Q: Is energy the property that must be transferred to an object in order to perform work on – or to heat – the object? ¶
A: Yes, and can be converted in form, but not created or destroyed.
Q: Is energy an attribute of a substance as a consequence of its atomic? ¶
A: Yes, and molecular or aggregate structure.
Q: Is energy defined in terms of the energy operator as a time derivative of the wave function? ¶
Q: Is energy a scalar quantity? ¶
A: Yes, and the canonical conjugate to time.
Q: Is energy a varying mix of both potential and kinetic energy? ¶
Q: Is energy frame dependent? ¶
Q: Is energy dissipated into empty energy states available in a volume? ¶
A: Yes, and from which it cannot be recovered into more concentrated forms , without degradation of even more energy.
Q: Is energy the quantity which is canonical conjugate to time? ¶
Q: Is energy a consequence of the fact that the laws of physics do not change over time? ¶
Q: Was energy also first postulated in the early 19th century? ¶
A: Yes, and applies to any isolated system.
Q: Is energy transferred between the surroundings and the reactants of the reaction in the form of heat or light? ¶
A: Yes, thus the products of a reaction may have more or less energy than the reactants.
Q: Is energy used to convert ADP into ATP? ¶
Q: Is energy the joule? ¶
A: Yes, and named after James Prescott Joule.
Q: Is energy also transferred from potential energy to kinetic energy and then back to potential energy constantly? ¶
Q: Is energy minuscule? ¶
A: Yes, and which is why a loss of energy from most systems is difficult to measure on a weighing scale, unless the energy loss is very large.
Q: Is energy constant unless energy is transferred in or out by work or heat? ¶
A: Yes, and that no energy is lost in transfer.
Q: Is energy a conceptually and mathematically useful property? ¶
A: Yes, as it is a conserved quantity.
Q: Is energy triggered and released in nuclear fission bombs or in civil nuclear power generation? ¶
Q: Is energy the direct mathematical consequence of the translational symmetry of the quantity conjugate to energy? ¶
A: Yes, and namely time.
Q: Is energy the sum of all microscopic forms of energy of a system? ¶
Q: Is energy each greater than or equal to zero because they are measured in comparison to a base state of zero energy: "no wave"? ¶
A: Yes, and "no motion", and "no inertia", respectively.
Q: Is energy then transformed into sunlight? ¶
Q: Is energy released that was originally "stored" in heavy isotopes? ¶
A: Yes, and by nucleosynthesis, a process ultimately using the gravitational potential energy released from the gravitational collapse of supernovae, to store energy in the creation of these heavy elements before they were incorporated into the solar system and the Earth.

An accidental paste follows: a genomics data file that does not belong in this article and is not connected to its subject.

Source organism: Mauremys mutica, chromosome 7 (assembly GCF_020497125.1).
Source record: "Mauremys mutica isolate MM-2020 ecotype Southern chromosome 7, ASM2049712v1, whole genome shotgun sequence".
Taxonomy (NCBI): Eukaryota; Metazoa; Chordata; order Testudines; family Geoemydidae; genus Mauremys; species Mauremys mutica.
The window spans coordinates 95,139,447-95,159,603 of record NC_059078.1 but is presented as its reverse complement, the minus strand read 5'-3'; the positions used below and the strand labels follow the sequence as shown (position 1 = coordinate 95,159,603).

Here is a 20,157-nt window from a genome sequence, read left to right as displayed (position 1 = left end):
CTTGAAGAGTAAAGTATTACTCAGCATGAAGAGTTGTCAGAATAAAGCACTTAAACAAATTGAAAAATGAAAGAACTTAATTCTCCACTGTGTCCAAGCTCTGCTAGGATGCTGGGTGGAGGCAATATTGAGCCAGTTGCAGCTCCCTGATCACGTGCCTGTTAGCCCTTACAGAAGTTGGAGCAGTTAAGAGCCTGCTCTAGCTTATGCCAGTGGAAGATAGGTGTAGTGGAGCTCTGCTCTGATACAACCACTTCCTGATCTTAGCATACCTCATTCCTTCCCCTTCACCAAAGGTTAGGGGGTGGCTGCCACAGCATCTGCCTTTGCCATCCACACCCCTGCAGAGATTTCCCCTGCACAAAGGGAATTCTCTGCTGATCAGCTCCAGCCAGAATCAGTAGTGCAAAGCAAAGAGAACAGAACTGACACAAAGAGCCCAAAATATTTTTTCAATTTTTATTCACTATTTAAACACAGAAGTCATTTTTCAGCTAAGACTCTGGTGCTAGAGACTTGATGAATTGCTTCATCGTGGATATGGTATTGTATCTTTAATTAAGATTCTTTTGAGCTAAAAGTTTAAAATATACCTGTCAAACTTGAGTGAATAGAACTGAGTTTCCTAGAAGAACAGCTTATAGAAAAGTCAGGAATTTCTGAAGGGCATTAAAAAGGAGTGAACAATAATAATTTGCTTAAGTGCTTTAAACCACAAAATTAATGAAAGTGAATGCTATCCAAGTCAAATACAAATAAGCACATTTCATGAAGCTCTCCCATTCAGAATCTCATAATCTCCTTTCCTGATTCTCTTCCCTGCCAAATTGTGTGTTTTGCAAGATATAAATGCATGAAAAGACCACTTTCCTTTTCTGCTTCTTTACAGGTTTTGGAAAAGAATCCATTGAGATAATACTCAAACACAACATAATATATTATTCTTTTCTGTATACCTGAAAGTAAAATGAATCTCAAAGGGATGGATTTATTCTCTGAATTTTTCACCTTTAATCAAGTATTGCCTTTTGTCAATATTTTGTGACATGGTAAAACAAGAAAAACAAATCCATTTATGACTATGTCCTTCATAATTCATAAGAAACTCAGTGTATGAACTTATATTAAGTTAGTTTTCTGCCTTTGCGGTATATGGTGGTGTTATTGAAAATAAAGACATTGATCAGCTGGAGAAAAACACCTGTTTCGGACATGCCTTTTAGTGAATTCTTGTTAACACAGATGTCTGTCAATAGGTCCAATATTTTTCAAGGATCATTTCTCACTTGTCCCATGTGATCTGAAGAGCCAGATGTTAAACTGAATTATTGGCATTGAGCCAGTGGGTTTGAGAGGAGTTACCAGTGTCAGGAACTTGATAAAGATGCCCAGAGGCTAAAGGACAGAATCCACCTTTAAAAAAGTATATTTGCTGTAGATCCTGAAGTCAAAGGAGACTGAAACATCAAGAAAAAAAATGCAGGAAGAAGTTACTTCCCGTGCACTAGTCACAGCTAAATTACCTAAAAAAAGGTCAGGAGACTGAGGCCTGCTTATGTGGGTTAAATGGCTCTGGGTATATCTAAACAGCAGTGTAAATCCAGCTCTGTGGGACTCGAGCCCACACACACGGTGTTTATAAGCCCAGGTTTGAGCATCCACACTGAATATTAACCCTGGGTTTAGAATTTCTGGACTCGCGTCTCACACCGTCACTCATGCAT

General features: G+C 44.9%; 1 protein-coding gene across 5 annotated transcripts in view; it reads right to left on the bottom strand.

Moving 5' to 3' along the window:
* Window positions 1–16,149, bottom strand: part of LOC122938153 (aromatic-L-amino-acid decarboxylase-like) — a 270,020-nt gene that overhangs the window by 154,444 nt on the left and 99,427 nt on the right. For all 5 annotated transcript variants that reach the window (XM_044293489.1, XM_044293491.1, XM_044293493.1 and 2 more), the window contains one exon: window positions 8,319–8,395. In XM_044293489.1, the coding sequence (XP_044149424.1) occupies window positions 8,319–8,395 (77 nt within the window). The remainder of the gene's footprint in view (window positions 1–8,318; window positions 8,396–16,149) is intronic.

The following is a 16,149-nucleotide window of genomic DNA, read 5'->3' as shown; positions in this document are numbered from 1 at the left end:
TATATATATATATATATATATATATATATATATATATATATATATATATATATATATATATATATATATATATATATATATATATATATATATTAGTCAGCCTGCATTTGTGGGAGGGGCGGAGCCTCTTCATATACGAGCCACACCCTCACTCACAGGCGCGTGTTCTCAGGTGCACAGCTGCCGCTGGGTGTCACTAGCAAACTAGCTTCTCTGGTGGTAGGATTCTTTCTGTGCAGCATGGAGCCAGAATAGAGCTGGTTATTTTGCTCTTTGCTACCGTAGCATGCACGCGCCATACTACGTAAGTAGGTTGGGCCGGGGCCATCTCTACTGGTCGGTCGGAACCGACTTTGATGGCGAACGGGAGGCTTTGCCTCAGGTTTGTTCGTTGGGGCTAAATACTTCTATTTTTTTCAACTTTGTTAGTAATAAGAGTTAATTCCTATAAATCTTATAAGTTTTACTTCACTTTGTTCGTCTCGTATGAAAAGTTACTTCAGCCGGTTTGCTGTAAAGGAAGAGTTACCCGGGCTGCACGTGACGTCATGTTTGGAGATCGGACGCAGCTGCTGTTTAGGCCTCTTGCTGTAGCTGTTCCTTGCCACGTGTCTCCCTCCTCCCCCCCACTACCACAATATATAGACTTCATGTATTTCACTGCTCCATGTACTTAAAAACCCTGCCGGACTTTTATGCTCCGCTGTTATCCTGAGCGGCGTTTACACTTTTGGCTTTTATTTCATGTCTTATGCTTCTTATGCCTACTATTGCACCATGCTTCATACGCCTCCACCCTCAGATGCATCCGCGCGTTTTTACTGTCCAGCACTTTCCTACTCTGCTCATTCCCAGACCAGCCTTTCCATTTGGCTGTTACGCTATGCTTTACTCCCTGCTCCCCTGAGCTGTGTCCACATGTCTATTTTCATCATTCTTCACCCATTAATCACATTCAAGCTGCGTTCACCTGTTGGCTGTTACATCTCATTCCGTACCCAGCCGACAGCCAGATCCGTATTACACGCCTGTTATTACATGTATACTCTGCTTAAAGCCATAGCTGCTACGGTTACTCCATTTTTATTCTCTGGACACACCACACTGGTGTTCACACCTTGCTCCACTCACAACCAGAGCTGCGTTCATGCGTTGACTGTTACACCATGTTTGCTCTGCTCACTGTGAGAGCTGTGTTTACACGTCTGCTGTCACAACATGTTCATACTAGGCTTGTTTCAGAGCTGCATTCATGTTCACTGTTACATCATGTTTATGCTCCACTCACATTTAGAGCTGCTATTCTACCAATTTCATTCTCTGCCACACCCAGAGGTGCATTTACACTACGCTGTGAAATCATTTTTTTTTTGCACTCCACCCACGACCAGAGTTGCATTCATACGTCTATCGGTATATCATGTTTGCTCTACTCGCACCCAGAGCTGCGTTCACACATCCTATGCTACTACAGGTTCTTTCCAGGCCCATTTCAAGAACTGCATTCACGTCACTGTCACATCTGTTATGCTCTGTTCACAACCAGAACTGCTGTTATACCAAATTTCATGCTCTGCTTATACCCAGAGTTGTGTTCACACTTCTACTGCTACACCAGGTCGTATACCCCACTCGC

Q: Is energy closely related? ¶
Q: Is energy thus equally split between kinetic and potential? ¶
Q: Is energy also expressed in many other units not part of the SI? ¶
A: Yes, such as ergs, calories, British Thermal Units, kilowatt-hours and kilocalories, which require a conversion factor when expressed in SI units.
Q: Is energy transferred among objects in certain ways during the occurrence of a given process? ¶
Q: Is energy strictly conserved and is also locally conserved wherever it can be defined? ¶
Q: Is energy transformed to kinetic energy and thermal energy in a very short time? ¶
Q: Is energy thus often said to be stored by cells in the structures of molecules of substances such as carbohydrates? ¶
A: Yes, and lipids, and proteins, which release energy when reacted with oxygen in respiration.
Q: Is energy transferred between systems by any mechanism? ¶
A: Yes, and an associated mass is transferred with it.
Q: Is energy not always clear-cut? ¶
Q: Is energy a macroscopic notion? ¶
A: Yes, and closer examination shows that it is really the sum of the potential and kinetic energy on the atomic and subatomic scale.
Q: Are energies often measured as positive or negative depending on whether they are greater or less than the energy of a specified base state or configuration such as two interacting bodies being infinitely far apart? ¶
Q: Is energy expressed using the Hamiltonian operator? ¶
Q: Is energy an attribute of all biological systems from the biosphere to the smallest living organism? ¶
Q: Is energy zero and the gravitational potential energy is at maximum? ¶
Q: Is energy at maximum and is equal to the decrease of potential energy? ¶
Q: Is energy the joule? ¶
A: Yes, and which is the energy transferred to an object by the mechanical work of moving it a distance of 1 metre against a force of 1 newton.
Q: Is energy a mathematical consequence of translational symmetry of time? ¶
A: Yes, and a property of most phenomena below the cosmic scale that makes them independent of their locations on the time coordinate.
Q: Is energy also captured by plants as chemical potential energy in photosynthesis? ¶
A: Yes, when carbon dioxide and water are converted into the high-energy compounds carbohydrates, lipids, and proteins.